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OCTOBER 11, 2022

The librarian, editor, and historian who literally wrote the book on the UNC School
of Pharmacy.


CHAPEL HILL, N.C. — Before the days of Kerr Hall and Pharmacy Lane, a small school sat on the first floor of The University of North Carolina at Chapel Hill’s New West building. The laboratory – one that emitted foul odors and where students worked under poor lighting – would transform some 125 years later into one of the highest-ranked pharmaceutical schools in the nation: the UNC Eshelman School of Pharmacy.

Beneath the veil of a program that provided young men proper training to become licensed pharmacists, stood a woman who helped the school write its history. Best known for her role as the school’s librarian in the mid-20th century, Alice Noble was a force to be reckoned with. She helped advance the school and North Carolina’s pharmaceutical community to what it is today.

Noble was born in 1891 in Wilmington, NC to Marcus Cicero Stephens and Alice Jackson (Yarborough) Noble– nearly three decades before the 19th Amendment passed. While Noble grew up around academia, with her father holding various positions from superintendent of the public schools of Wilmington to dean of UNC-Chapel Hill’s School of Education, America at the time was not cut out for women like Noble.
A high achiever, Noble graduated fifth in her high school class with honors. She first became affiliated with the university as a secretary at the School of Engineering from 1918 until 1921. The same year her work concluded at the School of Engineering, she began her long tenure at the School of Pharmacy.

In addition to serving as librarian, Noble was secretary to Dean Edward Brecht. One might look back at Noble’s contemporaries and assume her contributions to the School of Pharmacy lay to rest in the shadow of her male counterparts. However, students of Noble’s time found the contrary to be the case.

Darle Shouse, a School of Pharmacy alumnus, recounted Brecht’s frequent visits to the library to meet with Noble.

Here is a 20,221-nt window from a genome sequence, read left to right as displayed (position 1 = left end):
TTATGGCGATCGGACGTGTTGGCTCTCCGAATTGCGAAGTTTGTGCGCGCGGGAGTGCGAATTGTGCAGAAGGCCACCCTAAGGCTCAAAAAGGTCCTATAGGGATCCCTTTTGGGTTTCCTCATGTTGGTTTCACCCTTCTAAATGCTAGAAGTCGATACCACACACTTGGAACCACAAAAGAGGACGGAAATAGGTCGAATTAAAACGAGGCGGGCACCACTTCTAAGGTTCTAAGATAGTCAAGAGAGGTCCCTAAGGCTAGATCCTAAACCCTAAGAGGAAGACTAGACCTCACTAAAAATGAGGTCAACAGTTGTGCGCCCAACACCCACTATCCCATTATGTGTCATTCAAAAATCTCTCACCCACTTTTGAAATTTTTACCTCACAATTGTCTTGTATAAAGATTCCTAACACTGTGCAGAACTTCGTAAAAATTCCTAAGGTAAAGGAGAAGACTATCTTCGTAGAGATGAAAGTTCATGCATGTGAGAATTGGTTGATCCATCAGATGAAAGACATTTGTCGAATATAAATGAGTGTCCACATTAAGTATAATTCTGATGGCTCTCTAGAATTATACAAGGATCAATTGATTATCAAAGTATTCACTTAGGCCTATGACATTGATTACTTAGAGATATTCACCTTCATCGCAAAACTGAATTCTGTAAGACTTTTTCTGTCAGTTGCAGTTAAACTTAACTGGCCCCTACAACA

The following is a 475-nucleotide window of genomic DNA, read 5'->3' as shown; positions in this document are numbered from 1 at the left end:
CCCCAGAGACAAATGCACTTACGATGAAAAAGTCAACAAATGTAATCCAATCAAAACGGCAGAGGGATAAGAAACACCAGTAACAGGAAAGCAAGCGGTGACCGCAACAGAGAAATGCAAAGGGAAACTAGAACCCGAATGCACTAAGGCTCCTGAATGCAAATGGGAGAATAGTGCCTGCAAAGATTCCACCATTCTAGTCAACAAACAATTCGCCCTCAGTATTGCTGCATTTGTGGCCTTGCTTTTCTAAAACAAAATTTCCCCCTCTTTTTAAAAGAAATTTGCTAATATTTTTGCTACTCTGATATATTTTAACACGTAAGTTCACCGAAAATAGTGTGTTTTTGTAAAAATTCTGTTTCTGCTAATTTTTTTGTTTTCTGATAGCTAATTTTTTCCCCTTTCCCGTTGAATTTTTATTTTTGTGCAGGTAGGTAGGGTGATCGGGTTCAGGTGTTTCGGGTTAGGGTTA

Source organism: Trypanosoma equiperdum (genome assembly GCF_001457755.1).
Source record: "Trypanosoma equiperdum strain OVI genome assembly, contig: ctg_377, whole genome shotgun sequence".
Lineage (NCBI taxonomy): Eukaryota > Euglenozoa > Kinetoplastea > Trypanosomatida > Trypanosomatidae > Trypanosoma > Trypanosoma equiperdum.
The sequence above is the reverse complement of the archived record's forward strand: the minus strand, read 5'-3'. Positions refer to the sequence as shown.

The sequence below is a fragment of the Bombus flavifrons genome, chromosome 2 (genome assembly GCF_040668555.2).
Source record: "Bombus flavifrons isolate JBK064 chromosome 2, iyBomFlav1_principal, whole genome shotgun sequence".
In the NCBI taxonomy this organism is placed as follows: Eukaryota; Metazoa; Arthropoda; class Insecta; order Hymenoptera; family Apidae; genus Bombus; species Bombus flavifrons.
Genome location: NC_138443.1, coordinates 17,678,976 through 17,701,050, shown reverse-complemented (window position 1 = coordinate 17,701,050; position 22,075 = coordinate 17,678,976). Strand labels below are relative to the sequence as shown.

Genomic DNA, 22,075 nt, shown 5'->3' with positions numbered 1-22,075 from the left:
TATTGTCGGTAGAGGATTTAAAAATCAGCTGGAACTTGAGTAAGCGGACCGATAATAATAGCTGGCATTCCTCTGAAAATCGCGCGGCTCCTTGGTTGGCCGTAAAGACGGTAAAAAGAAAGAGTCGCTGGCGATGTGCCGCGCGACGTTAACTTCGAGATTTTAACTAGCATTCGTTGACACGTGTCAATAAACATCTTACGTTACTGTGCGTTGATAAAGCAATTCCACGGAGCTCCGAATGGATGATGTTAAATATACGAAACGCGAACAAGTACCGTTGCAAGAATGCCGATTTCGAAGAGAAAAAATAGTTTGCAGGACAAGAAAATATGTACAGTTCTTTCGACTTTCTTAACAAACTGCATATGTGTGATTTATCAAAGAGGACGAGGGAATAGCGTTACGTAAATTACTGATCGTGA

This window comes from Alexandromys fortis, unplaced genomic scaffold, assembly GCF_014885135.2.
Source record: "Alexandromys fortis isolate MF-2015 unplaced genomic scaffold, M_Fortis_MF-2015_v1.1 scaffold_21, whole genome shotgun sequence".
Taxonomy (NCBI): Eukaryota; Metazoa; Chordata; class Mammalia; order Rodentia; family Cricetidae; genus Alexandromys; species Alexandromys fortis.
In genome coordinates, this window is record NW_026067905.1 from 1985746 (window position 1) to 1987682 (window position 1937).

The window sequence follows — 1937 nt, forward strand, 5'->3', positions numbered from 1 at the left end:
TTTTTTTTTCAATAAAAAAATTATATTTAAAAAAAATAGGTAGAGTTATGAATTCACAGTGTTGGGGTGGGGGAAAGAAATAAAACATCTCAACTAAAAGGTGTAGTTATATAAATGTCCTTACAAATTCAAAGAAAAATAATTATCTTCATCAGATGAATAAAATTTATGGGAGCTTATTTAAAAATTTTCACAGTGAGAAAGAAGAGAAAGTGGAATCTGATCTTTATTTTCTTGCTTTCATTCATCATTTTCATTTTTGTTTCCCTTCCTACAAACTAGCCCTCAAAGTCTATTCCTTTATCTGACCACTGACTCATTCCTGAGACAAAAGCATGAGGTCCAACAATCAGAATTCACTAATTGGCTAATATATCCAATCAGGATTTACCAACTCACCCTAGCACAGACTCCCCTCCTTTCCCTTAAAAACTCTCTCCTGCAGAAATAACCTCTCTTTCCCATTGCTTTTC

“He was coming in every morning to get his orders for the day,” said Shouse.
While Noble’s demeanor was far from warm, it seemed to keep the school in check. Shouse and his old roommate, Ralph Ashworth ’55, both underscored that “Miss Noble was in charge,” Ashworth adding, “with a capital C.”

Noble was known for her strict demeanor, being “possessive” of the library said Ashworth. She kept it quiet and was quick to reprimand those who weren’t. No one knew much about her, though she was always a Miss and never a Mrs.

During her tenure at the school, she pioneered initiatives that would advance the pharmaceutical community in North Carolina and beyond. Most notably, Noble authored The School of Pharmacy of the University of North Carolina, providing an extensive history of pharmaceutical education at UNC-Chapel Hill and its advances throughout the years.

Her knowledge and dedication to the subject extended beyond campus. Noble helped establish Chapel Hill’s American Red Cross chapter; served as assistant secretary of the North Carolina Pharmaceutical Association alongside associate editor of the Carolina Journal of Pharmacy; and eventually was elected research historian for the North Carolina Pharmaceutical Research Foundation.

The UNC Eshelman School of Pharmacy has Noble, and many others alongside her, to thank for the school’s foundational years. The tight ship she ran provided many, like Shouse, an education that transformed into life-long careers.

“I didn’t spend a tremendous amount of time in there. I would go sometimes, such as if I had an hour break between two classes. You know, that was a good place to study. Because it was quiet. No problem about that.”

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